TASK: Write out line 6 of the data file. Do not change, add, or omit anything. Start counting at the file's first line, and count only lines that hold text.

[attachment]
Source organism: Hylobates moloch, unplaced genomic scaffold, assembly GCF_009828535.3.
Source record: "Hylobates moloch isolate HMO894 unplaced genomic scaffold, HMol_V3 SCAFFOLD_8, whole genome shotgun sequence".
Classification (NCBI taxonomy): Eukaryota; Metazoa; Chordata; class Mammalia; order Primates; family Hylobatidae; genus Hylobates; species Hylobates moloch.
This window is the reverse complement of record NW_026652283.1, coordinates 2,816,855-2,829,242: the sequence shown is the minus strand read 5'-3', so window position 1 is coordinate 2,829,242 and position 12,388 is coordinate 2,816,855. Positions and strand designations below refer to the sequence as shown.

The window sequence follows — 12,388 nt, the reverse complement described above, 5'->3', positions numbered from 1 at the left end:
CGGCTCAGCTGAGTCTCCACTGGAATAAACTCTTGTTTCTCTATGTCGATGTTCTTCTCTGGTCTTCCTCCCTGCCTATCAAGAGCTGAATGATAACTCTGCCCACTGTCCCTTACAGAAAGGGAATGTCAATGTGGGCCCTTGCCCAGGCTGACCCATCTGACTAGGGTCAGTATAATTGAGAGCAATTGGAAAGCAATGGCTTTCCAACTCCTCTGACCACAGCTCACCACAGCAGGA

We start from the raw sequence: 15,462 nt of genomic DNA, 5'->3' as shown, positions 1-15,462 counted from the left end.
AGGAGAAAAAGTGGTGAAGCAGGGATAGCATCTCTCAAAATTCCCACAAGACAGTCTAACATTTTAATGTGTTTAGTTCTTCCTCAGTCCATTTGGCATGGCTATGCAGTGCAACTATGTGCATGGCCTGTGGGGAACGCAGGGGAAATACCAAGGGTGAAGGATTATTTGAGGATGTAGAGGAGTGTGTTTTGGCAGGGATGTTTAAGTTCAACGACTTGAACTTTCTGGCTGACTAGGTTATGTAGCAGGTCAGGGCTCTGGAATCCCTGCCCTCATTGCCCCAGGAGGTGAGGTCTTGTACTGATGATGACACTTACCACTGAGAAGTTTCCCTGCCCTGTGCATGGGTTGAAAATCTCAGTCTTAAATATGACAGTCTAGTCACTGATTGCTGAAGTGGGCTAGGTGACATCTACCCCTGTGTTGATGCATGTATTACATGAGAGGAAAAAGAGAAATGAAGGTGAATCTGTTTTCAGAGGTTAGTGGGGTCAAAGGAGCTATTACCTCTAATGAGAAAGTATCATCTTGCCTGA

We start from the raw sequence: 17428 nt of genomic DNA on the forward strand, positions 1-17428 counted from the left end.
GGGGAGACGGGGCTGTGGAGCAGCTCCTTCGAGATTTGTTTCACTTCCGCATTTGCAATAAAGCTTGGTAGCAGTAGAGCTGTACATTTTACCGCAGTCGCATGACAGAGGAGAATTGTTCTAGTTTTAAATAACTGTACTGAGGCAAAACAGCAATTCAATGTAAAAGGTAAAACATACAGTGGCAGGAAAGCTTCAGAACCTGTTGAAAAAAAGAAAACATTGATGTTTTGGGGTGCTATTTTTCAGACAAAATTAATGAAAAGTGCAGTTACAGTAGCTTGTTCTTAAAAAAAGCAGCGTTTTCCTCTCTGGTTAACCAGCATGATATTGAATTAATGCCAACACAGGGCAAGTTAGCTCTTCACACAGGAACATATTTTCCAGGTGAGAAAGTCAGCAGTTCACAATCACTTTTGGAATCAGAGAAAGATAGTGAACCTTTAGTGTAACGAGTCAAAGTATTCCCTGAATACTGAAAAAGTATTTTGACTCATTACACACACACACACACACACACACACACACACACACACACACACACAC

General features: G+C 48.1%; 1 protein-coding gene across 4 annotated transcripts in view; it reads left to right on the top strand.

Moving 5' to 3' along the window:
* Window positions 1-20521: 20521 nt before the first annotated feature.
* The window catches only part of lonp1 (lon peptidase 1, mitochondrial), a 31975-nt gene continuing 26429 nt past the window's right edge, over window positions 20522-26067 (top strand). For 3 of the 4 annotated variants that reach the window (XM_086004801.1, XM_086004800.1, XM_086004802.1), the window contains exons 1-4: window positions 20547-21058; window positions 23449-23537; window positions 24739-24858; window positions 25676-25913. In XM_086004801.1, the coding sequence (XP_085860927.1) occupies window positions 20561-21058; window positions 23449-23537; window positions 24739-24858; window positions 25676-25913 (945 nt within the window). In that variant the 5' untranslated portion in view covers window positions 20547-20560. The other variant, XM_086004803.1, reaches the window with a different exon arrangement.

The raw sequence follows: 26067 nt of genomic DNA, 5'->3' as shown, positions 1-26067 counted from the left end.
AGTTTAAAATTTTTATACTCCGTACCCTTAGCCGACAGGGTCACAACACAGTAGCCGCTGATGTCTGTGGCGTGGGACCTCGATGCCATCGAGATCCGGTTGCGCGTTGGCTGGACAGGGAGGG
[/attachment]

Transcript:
CGGCTCAGCTGAGTCTCCACTGGAATAAACTCTTGTTTCTCTATGTCGATGTTCTTCTCTGGTCTTCCTCCCTGCCTATCAAGAGCTGAATGATAACTCTGCCCACTGTCCCTTACAGAAAGGGAATGTCAATGTGGGCCCTTGCCCAGGCTGACCCATCTGACTAGGGTCAGTATAATTGAGAGCAATTGGAAAGCAATGGCTTTCCAACTCCTCTGACCACAGCTCACCACAGCAGGA